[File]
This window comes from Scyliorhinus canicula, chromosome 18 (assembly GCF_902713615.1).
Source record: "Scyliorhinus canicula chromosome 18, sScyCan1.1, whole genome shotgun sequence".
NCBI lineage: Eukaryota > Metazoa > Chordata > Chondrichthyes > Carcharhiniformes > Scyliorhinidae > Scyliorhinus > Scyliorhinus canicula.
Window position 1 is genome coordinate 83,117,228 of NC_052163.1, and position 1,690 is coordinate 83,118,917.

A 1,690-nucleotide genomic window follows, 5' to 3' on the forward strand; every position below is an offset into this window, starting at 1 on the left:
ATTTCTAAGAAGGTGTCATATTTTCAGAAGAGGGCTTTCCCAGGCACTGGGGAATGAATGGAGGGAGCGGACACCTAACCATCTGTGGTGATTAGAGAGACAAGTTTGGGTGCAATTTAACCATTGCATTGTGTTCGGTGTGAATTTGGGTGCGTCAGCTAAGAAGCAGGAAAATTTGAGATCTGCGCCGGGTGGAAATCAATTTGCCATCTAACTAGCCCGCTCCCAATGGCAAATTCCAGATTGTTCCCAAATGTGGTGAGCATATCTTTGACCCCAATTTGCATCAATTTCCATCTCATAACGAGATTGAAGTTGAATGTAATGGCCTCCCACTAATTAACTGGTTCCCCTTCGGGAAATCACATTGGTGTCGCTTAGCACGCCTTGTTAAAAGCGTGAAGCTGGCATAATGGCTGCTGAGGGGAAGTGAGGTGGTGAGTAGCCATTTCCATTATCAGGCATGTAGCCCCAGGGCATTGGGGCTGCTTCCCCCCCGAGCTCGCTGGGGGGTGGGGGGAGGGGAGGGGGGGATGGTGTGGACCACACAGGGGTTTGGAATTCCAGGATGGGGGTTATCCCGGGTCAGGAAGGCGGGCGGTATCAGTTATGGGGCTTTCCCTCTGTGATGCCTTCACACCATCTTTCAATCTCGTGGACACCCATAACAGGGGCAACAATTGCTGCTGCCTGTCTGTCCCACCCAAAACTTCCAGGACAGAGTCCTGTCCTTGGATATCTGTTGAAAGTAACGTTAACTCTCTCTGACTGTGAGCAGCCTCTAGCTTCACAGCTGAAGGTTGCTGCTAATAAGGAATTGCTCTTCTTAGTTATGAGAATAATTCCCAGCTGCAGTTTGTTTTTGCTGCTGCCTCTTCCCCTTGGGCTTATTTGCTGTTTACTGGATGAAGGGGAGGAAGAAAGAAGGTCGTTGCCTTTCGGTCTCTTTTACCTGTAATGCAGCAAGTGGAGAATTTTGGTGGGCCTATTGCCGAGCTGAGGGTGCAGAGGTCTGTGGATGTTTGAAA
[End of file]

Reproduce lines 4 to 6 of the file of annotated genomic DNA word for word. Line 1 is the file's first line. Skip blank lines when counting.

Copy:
Window position 1 is genome coordinate 83,117,228 of NC_052163.1, and position 1,690 is coordinate 83,118,917.

A 1,690-nucleotide genomic window follows, 5' to 3' on the forward strand; every position below is an offset into this window, starting at 1 on the left:
ATTTCTAAGAAGGTGTCATATTTTCAGAAGAGGGCTTTCCCAGGCACTGGGGAATGAATGGAGGGAGCGGACACCTAACCATCTGTGGTGATTAGAGAGACAAGTTTGGGTGCAATTTAACCATTGCATTGTGTTCGGTGTGAATTTGGGTGCGTCAGCTAAGAAGCAGGAAAATTTGAGATCTGCGCCGGGTGGAAATCAATTTGCCATCTAACTAGCCCGCTCCCAATGGCAAATTCCAGATTGTTCCCAAATGTGGTGAGCATATCTTTGACCCCAATTTGCATCAATTTCCATCTCATAACGAGATTGAAGTTGAATGTAATGGCCTCCCACTAATTAACTGGTTCCCCTTCGGGAAATCACATTGGTGTCGCTTAGCACGCCTTGTTAAAAGCGTGAAGCTGGCATAATGGCTGCTGAGGGGAAGTGAGGTGGTGAGTAGCCATTTCCATTATCAGGCATGTAGCCCCAGGGCATTGGGGCTGCTTCCCCCCCGAGCTCGCTGGGGGGTGGGGGGAGGGGAGGGGGGGATGGTGTGGACCACACAGGGGTTTGGAATTCCAGGATGGGGGTTATCCCGGGTCAGGAAGGCGGGCGGTATCAGTTATGGGGCTTTCCCTCTGTGATGCCTTCACACCATCTTTCAATCTCGTGGACACCCATAACAGGGGCAACAATTGCTGCTGCCTGTCTGTCCCACCCAAAACTTCCAGGACAGAGTCCTGTCCTTGGATATCTGTTGAAAGTAACGTTAACTCTCTCTGACTGTGAGCAGCCTCTAGCTTCACAGCTGAAGGTTGCTGCTAATAAGGAATTGCTCTTCTTAGTTATGAGAATAATTCCCAGCTGCAGTTTGTTTTTGCTGCTGCCTCTTCCCCTTGGGCTTATTTGCTGTTTACTGGATGAAGGGGAGGAAGAAAGAAGGTCGTTGCCTTTCGGTCTCTTTTACCTGTAATGCAGCAAGTGGAGAATTTTGGTGGGCCTATTGCCGAGCTGAGGGTGCAGAGGTCTGTGGATGTTTGAAA